In the Democratic Party’s crosshairs is U.S. Sen. Thom Tillis. The fate of the senator from North Carolina may well be tied to Trump, Dinan said.
“In every U.S. Senate election held around the country in 2016, the winner of the Senate election aligned with the presidential election outcome in that state … If Donald Trump carries North Carolina in 2020 there is a very good chance that Thom Tillis will win re-election.”
While there’s a connection between the presidency and lower-ballot elections, Dinan said, the governor’s election is an exception to that rule.
“Governors are the main officials who are still assessed by voters on their own record, and to some degree independently of voter behavior in presidential elections,” Dinan said.
Among those who’ve said they may run in various races are:
Incumbent Thom Tillis
Sandy Smith, Winterville businesswoman
Cal Cunningham, former state senator
Sen. Erica Smith, D-Northampton
Trevor Fuller, Mecklenburg county commissioner
Steven Williams, Durham businessman
Incumbent Roy Cooper
Lt. Gov. Dan Forest
Rep. Holly Grange, R-New Hanover
Mark Johnson: state superintendent of public instruction
Rep. Andy Wells, R-Catawba
Scott Stone: former state representative
Mark Robinson: Greensboro Republican, works at a furniture factory, served on the NRA National Outreach Board
Greg Gebhardt: business consultant and major in the N.C. National Guard
Renee Ellmers: former U.S. representative, served three terms in Congress until 2016
Deborah Cochran: former Mount Airy mayor
Buddy Bengel: New Bern businessman
Rep. Chaz Beasley, D-Mecklenburg
Sen. Terry Van Duyn, D-Buncombe
Rep. Yvonne Lewis Holley, D-Wake
Allen Thomas, Hoke county commissioner
Bill Toole, Charlotte lawyer
Josh Stein, incumbent
Jim O’Neill: Forsyth County District Attorney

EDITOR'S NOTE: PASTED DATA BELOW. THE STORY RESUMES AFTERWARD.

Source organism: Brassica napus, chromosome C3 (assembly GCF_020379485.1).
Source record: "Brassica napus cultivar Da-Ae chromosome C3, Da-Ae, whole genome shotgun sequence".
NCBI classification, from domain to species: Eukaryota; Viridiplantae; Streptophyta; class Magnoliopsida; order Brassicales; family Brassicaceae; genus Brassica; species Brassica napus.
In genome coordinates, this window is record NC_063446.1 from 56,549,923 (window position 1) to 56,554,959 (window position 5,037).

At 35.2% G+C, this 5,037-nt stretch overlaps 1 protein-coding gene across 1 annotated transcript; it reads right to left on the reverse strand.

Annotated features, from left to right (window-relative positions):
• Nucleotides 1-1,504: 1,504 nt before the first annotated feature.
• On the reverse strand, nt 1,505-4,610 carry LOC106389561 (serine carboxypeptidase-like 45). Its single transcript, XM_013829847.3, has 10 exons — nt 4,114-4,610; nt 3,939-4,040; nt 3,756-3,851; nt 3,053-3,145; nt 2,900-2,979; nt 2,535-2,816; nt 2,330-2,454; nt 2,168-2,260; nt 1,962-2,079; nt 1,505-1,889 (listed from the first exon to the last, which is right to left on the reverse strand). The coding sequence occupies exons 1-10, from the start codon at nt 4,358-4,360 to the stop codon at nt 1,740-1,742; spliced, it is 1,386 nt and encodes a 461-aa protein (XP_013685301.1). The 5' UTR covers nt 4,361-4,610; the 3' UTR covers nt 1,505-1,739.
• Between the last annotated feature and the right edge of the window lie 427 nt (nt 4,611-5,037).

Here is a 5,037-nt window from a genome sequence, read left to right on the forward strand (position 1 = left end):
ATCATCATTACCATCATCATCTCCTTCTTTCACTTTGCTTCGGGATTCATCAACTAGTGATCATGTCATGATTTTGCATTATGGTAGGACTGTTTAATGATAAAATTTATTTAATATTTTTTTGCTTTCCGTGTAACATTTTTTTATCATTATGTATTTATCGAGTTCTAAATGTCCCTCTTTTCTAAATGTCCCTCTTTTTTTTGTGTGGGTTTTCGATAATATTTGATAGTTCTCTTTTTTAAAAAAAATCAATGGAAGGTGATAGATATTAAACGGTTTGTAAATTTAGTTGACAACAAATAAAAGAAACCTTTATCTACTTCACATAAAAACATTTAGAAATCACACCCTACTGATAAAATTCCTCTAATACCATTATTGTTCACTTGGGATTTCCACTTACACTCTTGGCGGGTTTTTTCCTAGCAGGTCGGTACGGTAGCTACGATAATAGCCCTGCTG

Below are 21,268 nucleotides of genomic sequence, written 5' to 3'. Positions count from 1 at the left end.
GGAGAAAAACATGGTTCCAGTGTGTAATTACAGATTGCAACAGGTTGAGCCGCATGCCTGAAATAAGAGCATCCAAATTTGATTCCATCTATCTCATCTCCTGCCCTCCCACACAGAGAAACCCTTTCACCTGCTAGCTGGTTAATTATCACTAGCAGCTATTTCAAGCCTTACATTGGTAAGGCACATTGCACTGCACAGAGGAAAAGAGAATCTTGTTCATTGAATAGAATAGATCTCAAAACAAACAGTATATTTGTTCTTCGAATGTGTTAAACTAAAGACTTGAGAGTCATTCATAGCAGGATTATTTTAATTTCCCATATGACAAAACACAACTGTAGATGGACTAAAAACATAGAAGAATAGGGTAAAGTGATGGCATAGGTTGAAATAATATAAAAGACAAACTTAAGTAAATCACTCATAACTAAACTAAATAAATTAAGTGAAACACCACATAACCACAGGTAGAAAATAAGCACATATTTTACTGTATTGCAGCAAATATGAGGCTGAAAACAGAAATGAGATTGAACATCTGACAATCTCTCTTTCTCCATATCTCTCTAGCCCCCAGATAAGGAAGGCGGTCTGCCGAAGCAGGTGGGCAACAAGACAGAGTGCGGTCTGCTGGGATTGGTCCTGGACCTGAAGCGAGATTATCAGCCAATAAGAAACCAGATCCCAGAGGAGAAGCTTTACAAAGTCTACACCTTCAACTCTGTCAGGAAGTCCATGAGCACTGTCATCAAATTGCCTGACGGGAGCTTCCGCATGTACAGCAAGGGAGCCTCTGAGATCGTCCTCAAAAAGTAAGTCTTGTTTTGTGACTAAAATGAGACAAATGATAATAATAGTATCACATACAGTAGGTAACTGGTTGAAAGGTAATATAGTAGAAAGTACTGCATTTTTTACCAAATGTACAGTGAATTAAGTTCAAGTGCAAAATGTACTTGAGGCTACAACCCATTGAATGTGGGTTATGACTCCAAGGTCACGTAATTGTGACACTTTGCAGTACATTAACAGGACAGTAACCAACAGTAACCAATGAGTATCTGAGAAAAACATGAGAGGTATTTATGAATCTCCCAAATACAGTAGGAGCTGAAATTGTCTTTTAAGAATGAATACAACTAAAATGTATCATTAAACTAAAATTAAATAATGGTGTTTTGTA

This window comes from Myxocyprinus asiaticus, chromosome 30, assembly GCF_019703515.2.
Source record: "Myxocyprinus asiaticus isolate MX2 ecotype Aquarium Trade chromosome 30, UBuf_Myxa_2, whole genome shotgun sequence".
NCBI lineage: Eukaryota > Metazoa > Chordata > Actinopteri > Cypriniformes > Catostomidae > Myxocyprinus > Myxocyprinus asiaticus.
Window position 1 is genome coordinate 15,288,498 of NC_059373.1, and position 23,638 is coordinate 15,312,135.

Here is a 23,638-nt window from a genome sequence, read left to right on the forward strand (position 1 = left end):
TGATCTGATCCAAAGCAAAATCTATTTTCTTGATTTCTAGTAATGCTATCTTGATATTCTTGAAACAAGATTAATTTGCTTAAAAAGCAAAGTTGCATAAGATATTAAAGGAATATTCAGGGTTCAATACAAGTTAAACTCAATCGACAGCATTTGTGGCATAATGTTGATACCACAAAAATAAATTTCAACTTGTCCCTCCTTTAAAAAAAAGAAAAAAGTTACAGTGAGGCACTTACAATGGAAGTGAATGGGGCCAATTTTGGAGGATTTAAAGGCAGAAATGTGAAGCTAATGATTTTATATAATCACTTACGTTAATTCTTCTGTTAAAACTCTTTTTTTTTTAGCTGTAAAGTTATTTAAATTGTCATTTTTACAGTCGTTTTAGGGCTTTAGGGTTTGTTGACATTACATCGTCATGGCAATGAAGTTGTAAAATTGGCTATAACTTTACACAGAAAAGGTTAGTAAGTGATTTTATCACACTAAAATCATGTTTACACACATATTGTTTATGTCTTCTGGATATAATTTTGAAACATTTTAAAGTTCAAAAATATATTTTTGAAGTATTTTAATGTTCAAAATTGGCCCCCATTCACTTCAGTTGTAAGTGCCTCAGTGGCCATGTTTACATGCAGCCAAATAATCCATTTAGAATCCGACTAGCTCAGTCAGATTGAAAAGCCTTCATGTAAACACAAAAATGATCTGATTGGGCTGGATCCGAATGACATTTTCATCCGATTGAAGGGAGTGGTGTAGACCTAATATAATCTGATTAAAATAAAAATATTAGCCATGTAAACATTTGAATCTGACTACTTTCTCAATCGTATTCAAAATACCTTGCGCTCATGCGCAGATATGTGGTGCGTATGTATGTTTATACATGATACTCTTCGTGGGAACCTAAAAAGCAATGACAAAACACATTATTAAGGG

State Superintendent (open)
Jen Mangrum: former educator and associate professor at UNC-Greensboro’s college of education
Keith Sutton: Wake County school board vice chairman
Michael Maher: president of the North Carolina Association of Colleges and Teacher Educators
James Barrett: former Chapel Hill-Carrboro school board member
Constance Law Johnson: former educator and publisher of CityPolitical magazine
Rep. Craig Horn, R-Union
Catherine Truitt, chancellor of Western Governors University N.C.
Chris Malone, former Wake County school board member
Dale Folwell, incumbent
Ronnie Chatterji, professor at Duke University
Matt Leatherman, policy director for former State Treasurer Janet Cowell
Beth Wood, incumbent
Tim Hoegemeyer, general counsel for the Office of State Auditor
Secretary of Labor (open)
Rep. Josh Dobson, R-McDowell
Eva Lee, tax attorney
Jessica Holmes, attorney and Wake County Board of Commissioners chairwoman
Secretary of State
Elaine Marshall, incumbent
Chad Brown, Gaston County commissioner
Michael LaPaglia, business consultant and 2016 Republican nominee for N.C. Secretary of State
Commissioner of Agriculture
Steve Troxler, incumbent
Jenna Wadsworth, Wake County Soil and Water Conservation District supervisor
N.C. Supreme Court Chief Justice
Chief Justice Cheri Beasley, incumbent
Associate Justice Paul Newby
N.C. Supreme Court Associate Justice (two seats)
Lucy Inman: N.C. Court of Appeals judge
Phil Berger Jr.: N.C. Court of Appeals judge, son of Senate leader Phil Berger
Tamara Barringer: former Wake County state senator
Carolina Journal contributed to this report.